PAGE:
The United States Social Security Administration (SSA) offers disability benefits to those who are unable to work due to certain medical conditions that hinder their lives. These benefits serve to ensure these individuals can meet their basic living needs.
Perhaps you are considering applying for disability benefits. If so, it is important to first understand that there is not merely one type of disability benefits program. Thus, by familiarizing yourself with each program, you can better determine which type of benefits you may qualify for. The following overview will help.
What Are the Two Types of Disability Benefits?
There are two main types of disability benefits programs in the United States: Social Security Disability Insurance (SSDI) and Supplemental Security Income (SSI). In general, both of these programs offer financial assistance to those who are unable to work due to disabling conditions.
However, it is important to note that these two disability benefits programs are not the same. Understanding the differences between SSDI and SSI is key to understanding which type of disability benefits you may be eligible to receive.
Social Security Disability Insurance
To be eligible for SSDI, one must:
- Be between the ages of 18 and 65.
- Have worked in the past but is now unable to.
- Paid into Social Security taxes and have sufficient work credits.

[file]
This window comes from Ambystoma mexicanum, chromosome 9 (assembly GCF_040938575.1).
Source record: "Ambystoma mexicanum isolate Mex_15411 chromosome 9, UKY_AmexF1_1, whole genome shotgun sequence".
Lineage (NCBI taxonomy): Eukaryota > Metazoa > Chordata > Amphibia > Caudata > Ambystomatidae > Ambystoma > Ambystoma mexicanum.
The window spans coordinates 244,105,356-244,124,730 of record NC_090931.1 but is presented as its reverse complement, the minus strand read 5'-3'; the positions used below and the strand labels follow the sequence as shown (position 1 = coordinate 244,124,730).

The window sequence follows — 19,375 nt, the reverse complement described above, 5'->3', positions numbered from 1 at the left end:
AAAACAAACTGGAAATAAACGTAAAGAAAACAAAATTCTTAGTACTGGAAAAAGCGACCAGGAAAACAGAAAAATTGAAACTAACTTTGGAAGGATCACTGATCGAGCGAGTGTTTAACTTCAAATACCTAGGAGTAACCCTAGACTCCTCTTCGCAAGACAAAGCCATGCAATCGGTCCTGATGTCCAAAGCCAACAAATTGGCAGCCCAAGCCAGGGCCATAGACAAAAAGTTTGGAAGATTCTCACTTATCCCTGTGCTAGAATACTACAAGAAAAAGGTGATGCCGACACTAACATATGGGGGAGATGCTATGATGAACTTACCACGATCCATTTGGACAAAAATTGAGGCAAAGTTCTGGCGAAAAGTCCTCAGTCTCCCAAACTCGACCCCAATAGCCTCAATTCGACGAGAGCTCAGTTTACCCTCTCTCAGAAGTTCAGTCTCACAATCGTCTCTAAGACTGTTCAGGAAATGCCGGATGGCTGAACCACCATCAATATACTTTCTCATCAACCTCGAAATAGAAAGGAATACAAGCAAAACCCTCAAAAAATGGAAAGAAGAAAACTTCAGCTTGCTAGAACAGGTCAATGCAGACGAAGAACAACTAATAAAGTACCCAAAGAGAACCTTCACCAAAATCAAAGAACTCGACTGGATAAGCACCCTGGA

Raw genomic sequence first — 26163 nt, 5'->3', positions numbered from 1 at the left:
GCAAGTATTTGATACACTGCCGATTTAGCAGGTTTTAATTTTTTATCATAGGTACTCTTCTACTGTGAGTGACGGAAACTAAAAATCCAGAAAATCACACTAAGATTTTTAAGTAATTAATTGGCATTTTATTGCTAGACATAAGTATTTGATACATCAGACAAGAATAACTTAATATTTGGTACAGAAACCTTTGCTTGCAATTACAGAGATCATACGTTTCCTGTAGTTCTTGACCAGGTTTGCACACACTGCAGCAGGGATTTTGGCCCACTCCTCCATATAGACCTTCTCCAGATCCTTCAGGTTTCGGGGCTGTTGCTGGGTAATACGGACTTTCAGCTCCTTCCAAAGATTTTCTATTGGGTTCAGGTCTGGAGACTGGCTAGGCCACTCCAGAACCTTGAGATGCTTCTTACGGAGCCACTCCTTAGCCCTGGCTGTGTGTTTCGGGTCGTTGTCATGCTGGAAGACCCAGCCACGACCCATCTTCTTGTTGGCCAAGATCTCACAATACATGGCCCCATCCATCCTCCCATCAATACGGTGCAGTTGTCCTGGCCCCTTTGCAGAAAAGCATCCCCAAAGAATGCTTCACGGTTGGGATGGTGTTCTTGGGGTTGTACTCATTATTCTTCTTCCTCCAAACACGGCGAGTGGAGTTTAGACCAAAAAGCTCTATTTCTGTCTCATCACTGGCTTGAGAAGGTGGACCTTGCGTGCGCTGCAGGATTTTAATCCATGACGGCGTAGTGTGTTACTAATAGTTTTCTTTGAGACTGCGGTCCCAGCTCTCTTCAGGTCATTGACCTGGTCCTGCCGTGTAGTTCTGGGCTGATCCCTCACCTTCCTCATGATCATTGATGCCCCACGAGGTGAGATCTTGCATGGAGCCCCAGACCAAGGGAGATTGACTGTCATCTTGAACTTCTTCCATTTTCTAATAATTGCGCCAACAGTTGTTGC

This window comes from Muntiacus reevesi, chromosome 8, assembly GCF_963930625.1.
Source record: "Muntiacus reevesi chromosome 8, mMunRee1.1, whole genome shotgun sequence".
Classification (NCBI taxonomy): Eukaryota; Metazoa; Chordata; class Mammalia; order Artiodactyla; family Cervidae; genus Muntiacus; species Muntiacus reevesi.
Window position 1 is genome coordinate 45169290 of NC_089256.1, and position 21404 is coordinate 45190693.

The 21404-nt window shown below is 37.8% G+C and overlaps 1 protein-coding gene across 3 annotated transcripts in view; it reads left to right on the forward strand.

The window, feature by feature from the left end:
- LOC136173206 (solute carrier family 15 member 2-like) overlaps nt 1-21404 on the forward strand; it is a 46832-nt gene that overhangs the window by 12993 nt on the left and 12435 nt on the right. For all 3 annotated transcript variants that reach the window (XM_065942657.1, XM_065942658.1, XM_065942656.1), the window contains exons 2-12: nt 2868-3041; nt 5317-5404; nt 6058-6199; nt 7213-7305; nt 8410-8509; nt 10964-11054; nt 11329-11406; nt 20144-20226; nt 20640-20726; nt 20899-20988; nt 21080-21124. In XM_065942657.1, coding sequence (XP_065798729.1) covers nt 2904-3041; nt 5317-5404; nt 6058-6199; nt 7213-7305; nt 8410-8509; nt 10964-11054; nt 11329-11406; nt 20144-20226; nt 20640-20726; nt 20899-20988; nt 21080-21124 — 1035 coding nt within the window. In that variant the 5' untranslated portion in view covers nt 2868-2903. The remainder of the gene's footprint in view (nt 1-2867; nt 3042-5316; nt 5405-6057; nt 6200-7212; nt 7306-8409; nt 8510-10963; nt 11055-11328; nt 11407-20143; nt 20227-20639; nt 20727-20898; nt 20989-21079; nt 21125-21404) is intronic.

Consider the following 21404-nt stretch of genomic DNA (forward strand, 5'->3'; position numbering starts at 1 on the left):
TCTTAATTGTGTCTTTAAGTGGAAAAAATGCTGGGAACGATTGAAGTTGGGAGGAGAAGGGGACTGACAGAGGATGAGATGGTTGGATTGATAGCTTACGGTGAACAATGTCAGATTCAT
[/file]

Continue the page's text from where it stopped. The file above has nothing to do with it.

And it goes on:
- Meet a Blue Book listing.
The Blue Book is a resource created and utilized by the Social Security Administration (SSA) when evaluating people’s SSDI and SSI applications. Through the Blue Book and its listings, the SSA offers details on myriad medical conditions and describes how the impairments may qualify someone for SSDI benefits. The Blue Book is an informational resource that is available to the public.
One should also be aware that some individuals may qualify for SSDI benefits despite still being able to work. This may be the case if they earn less than the Substantial Gainful Activity (SGA) amount. In 2023, the SGA for most individuals is $1,470. However, for those who are statutorily blind, the 2023 SGA is $2,460.
Supplemental Security Income
SSI benefits are typically available to those who have never worked or can barely work. SSI provides a basic monthly payments to eligible individuals in order to help them meet their basic needs for food, clothing, and shelter.
To receive SSI, someone who is single must have less than $2,000 in assets. If married, they must have less than $3,000. Additionally, they must meet a Blue Book listing.
It is worth noting that SSI benefits are available to both children and adults. Adult recipients of SSI are often blind, disabled, or over the age of 65.
Get In Touch With A Disability Lawyer
Anyone applying for either type of disability benefits (SSDI or SSI) should know that merely submitting an application does not guarantee an approval from the SSA. In fact, the SSA only approves initial disability benefits claims approximately 21% of the time.
This is one of many reasons to strongly consider hiring a lawyer when applying for disability benefits. An attorney can help you put together a claim to ultimately boost your odds of receiving an approval. And, even if the SSA does deny your initial claim, a lawyer can assist you in the process of appealing their decision.
Additionally, hiring an attorney significantly reduces the burden on you. This is important for anyone struggling with a disability because a lawyer can help ensure you are able to focus on taking care of yourself while they work to get you the financial assistance you may need. To get this started, complete the Free Case Evaluation to get connected with an independent, participating attorney who subscribes to the website.